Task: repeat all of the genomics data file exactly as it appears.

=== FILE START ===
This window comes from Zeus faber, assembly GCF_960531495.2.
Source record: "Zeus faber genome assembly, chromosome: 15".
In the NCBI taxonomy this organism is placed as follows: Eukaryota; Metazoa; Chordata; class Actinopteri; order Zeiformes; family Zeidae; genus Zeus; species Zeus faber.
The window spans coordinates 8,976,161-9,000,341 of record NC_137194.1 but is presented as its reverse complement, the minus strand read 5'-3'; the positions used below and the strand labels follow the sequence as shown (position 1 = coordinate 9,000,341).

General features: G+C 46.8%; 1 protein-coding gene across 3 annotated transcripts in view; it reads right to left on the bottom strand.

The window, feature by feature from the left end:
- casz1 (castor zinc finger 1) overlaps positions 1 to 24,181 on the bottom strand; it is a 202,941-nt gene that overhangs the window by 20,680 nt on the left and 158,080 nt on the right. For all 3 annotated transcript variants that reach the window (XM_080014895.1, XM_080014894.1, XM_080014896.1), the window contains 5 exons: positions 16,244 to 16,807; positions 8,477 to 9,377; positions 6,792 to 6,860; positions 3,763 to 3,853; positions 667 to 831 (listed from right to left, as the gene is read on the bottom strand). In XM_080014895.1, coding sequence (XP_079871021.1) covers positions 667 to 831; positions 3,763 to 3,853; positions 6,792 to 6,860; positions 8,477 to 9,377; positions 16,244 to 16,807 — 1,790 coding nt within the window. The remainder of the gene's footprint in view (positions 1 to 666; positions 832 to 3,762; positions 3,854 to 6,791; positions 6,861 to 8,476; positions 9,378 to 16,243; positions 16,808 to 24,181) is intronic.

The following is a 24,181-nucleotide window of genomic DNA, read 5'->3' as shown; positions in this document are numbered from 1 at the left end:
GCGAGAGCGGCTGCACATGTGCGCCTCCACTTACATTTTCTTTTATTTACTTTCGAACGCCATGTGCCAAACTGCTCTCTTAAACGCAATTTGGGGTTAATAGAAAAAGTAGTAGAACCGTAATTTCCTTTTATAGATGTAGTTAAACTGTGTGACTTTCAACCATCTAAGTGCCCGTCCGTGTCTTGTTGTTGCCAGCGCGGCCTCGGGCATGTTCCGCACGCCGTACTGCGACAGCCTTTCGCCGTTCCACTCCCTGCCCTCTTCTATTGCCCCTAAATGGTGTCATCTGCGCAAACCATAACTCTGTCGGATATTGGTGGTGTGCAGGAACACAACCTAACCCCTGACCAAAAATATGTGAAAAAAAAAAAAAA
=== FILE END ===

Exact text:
This window comes from Zeus faber, assembly GCF_960531495.2.
Source record: "Zeus faber genome assembly, chromosome: 15".
In the NCBI taxonomy this organism is placed as follows: Eukaryota; Metazoa; Chordata; class Actinopteri; order Zeiformes; family Zeidae; genus Zeus; species Zeus faber.
The window spans coordinates 8,976,161-9,000,341 of record NC_137194.1 but is presented as its reverse complement, the minus strand read 5'-3'; the positions used below and the strand labels follow the sequence as shown (position 1 = coordinate 9,000,341).

General features: G+C 46.8%; 1 protein-coding gene across 3 annotated transcripts in view; it reads right to left on the bottom strand.

The window, feature by feature from the left end:
- casz1 (castor zinc finger 1) overlaps positions 1 to 24,181 on the bottom strand; it is a 202,941-nt gene that overhangs the window by 20,680 nt on the left and 158,080 nt on the right. For all 3 annotated transcript variants that reach the window (XM_080014895.1, XM_080014894.1, XM_080014896.1), the window contains 5 exons: positions 16,244 to 16,807; positions 8,477 to 9,377; positions 6,792 to 6,860; positions 3,763 to 3,853; positions 667 to 831 (listed from right to left, as the gene is read on the bottom strand). In XM_080014895.1, coding sequence (XP_079871021.1) covers positions 667 to 831; positions 3,763 to 3,853; positions 6,792 to 6,860; positions 8,477 to 9,377; positions 16,244 to 16,807 — 1,790 coding nt within the window. The remainder of the gene's footprint in view (positions 1 to 666; positions 832 to 3,762; positions 3,854 to 6,791; positions 6,861 to 8,476; positions 9,378 to 16,243; positions 16,808 to 24,181) is intronic.

The following is a 24,181-nucleotide window of genomic DNA, read 5'->3' as shown; positions in this document are numbered from 1 at the left end:
GCGAGAGCGGCTGCACATGTGCGCCTCCACTTACATTTTCTTTTATTTACTTTCGAACGCCATGTGCCAAACTGCTCTCTTAAACGCAATTTGGGGTTAATAGAAAAAGTAGTAGAACCGTAATTTCCTTTTATAGATGTAGTTAAACTGTGTGACTTTCAACCATCTAAGTGCCCGTCCGTGTCTTGTTGTTGCCAGCGCGGCCTCGGGCATGTTCCGCACGCCGTACTGCGACAGCCTTTCGCCGTTCCACTCCCTGCCCTCTTCTATTGCCCCTAAATGGTGTCATCTGCGCAAACCATAACTCTGTCGGATATTGGTGGTGTGCAGGAACACAACCTAACCCCTGACCAAAAATATGTGAAAAAAAAAAAAAA